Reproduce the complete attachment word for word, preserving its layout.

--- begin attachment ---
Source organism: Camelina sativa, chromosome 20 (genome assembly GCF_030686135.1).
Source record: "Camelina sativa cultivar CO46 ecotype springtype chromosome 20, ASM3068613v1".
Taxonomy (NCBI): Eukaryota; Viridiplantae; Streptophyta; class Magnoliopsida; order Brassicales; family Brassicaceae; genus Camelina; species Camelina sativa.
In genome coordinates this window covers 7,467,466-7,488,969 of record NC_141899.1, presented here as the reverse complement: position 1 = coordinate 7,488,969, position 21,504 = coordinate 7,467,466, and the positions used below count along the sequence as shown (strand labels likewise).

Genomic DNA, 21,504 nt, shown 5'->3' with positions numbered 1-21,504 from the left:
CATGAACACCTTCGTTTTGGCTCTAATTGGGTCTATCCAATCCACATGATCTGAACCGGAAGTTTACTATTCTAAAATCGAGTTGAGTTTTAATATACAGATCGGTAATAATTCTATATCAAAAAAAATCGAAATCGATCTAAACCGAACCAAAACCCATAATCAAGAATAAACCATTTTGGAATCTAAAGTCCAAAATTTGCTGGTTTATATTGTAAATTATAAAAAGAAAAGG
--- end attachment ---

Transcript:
Source organism: Camelina sativa, chromosome 20 (genome assembly GCF_030686135.1).
Source record: "Camelina sativa cultivar CO46 ecotype springtype chromosome 20, ASM3068613v1".
Taxonomy (NCBI): Eukaryota; Viridiplantae; Streptophyta; class Magnoliopsida; order Brassicales; family Brassicaceae; genus Camelina; species Camelina sativa.
In genome coordinates this window covers 7,467,466-7,488,969 of record NC_141899.1, presented here as the reverse complement: position 1 = coordinate 7,488,969, position 21,504 = coordinate 7,467,466, and the positions used below count along the sequence as shown (strand labels likewise).

Genomic DNA, 21,504 nt, shown 5'->3' with positions numbered 1-21,504 from the left:
CATGAACACCTTCGTTTTGGCTCTAATTGGGTCTATCCAATCCACATGATCTGAACCGGAAGTTTACTATTCTAAAATCGAGTTGAGTTTTAATATACAGATCGGTAATAATTCTATATCAAAAAAAATCGAAATCGATCTAAACCGAACCAAAACCCATAATCAAGAATAAACCATTTTGGAATCTAAAGTCCAAAATTTGCTGGTTTATATTGTAAATTATAAAAAGAAAAGG